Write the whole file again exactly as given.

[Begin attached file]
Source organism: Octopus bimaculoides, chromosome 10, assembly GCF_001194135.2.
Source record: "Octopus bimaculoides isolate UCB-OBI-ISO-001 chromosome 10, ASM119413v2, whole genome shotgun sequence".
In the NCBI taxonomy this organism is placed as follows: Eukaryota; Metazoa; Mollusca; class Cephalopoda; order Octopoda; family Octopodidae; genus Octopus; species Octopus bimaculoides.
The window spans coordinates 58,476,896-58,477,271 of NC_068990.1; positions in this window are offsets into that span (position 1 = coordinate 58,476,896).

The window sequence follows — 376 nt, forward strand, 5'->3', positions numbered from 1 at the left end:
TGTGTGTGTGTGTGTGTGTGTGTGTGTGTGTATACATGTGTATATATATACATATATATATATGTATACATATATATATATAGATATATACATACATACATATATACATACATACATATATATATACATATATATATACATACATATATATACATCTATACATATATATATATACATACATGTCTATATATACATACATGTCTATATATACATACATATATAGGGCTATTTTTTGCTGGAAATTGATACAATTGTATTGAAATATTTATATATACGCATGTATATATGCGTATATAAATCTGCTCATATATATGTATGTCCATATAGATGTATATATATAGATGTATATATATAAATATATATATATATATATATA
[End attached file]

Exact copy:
Source organism: Octopus bimaculoides, chromosome 10, assembly GCF_001194135.2.
Source record: "Octopus bimaculoides isolate UCB-OBI-ISO-001 chromosome 10, ASM119413v2, whole genome shotgun sequence".
In the NCBI taxonomy this organism is placed as follows: Eukaryota; Metazoa; Mollusca; class Cephalopoda; order Octopoda; family Octopodidae; genus Octopus; species Octopus bimaculoides.
The window spans coordinates 58,476,896-58,477,271 of NC_068990.1; positions in this window are offsets into that span (position 1 = coordinate 58,476,896).

The window sequence follows — 376 nt, forward strand, 5'->3', positions numbered from 1 at the left end:
TGTGTGTGTGTGTGTGTGTGTGTGTGTGTGTATACATGTGTATATATATACATATATATATATGTATACATATATATATATAGATATATACATACATACATATATACATACATACATATATATATACATATATATATACATACATATATATACATCTATACATATATATATATACATACATGTCTATATATACATACATGTCTATATATACATACATATATAGGGCTATTTTTTGCTGGAAATTGATACAATTGTATTGAAATATTTATATATACGCATGTATATATGCGTATATAAATCTGCTCATATATATGTATGTCCATATAGATGTATATATATAGATGTATATATATAAATATATATATATATATATATA